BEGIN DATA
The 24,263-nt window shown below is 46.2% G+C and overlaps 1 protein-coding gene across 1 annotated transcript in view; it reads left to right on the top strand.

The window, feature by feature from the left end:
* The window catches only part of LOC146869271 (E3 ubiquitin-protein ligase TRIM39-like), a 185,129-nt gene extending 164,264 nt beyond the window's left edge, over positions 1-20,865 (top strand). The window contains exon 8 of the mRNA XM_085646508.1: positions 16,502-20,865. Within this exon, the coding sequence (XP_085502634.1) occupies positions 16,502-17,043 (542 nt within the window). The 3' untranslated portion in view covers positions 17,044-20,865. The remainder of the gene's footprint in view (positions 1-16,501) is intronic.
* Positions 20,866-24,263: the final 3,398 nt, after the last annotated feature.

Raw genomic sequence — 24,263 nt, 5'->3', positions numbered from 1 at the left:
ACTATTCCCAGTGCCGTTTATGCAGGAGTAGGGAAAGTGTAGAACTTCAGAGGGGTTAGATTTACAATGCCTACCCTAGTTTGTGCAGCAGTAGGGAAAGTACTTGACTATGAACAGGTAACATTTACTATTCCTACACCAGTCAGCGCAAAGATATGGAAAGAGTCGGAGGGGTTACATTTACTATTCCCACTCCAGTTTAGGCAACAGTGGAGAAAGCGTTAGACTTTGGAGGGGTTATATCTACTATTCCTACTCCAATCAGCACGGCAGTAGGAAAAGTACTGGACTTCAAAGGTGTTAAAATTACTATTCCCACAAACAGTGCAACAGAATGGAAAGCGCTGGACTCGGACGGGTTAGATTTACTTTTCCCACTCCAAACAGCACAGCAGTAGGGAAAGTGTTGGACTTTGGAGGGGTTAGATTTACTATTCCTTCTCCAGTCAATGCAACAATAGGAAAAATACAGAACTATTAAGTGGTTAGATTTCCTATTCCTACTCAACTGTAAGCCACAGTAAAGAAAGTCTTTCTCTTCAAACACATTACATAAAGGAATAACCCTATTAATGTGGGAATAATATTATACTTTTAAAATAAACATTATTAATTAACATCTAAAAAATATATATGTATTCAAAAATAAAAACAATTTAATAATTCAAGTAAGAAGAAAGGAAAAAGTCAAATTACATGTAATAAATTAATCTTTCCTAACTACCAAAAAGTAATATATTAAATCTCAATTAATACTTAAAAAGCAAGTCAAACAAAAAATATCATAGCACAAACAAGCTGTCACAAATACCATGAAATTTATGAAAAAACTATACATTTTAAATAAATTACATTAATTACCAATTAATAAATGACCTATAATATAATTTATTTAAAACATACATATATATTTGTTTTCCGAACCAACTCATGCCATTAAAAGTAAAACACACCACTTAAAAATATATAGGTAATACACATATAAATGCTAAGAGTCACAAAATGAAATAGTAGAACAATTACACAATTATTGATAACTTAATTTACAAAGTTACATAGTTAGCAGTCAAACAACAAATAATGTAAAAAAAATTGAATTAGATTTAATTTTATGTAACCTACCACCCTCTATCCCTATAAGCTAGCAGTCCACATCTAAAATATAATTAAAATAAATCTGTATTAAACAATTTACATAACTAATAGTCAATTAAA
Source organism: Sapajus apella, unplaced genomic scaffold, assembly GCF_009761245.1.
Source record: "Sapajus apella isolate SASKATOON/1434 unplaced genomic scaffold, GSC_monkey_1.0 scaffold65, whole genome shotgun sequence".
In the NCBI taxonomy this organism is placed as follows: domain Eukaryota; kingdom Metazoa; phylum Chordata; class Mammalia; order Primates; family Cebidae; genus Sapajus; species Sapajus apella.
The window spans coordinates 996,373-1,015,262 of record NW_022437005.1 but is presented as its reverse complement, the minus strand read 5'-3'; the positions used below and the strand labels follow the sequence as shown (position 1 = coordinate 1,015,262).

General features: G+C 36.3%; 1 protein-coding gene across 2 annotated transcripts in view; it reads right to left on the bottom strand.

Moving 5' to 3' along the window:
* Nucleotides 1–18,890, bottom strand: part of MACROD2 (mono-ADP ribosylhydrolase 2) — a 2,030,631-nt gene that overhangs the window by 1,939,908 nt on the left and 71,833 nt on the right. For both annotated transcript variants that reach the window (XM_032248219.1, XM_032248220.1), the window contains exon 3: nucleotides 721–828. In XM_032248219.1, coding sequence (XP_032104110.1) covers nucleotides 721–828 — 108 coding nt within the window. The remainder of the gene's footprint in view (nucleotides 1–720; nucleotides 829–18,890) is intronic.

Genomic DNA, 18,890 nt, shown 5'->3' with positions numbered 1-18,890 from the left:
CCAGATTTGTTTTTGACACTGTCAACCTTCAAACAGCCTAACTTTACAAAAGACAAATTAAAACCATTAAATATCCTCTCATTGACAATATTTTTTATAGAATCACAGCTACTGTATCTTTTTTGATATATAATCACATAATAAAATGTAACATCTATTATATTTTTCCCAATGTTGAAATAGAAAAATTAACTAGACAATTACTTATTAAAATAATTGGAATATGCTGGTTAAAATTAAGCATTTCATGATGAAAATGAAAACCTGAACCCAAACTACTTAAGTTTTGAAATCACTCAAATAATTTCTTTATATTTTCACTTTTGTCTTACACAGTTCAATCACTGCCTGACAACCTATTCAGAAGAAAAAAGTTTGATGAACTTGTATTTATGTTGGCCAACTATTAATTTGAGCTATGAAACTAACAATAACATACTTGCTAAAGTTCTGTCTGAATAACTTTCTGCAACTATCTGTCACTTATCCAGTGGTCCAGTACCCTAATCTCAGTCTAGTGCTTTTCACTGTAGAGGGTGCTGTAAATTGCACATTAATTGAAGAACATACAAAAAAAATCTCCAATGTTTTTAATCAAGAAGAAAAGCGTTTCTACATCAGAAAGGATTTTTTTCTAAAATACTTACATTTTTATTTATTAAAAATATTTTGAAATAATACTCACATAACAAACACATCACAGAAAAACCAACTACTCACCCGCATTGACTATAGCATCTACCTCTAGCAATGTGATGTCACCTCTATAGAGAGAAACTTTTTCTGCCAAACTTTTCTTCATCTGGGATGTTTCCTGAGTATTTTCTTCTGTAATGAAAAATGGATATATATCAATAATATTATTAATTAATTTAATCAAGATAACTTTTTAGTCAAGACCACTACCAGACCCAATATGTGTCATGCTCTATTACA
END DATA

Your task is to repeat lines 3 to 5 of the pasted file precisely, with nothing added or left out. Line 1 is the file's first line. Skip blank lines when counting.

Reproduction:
* The window catches only part of LOC146869271 (E3 ubiquitin-protein ligase TRIM39-like), a 185,129-nt gene extending 164,264 nt beyond the window's left edge, over positions 1-20,865 (top strand). The window contains exon 8 of the mRNA XM_085646508.1: positions 16,502-20,865. Within this exon, the coding sequence (XP_085502634.1) occupies positions 16,502-17,043 (542 nt within the window). The 3' untranslated portion in view covers positions 17,044-20,865. The remainder of the gene's footprint in view (positions 1-16,501) is intronic.
* Positions 20,866-24,263: the final 3,398 nt, after the last annotated feature.

Raw genomic sequence — 24,263 nt, 5'->3', positions numbered from 1 at the left: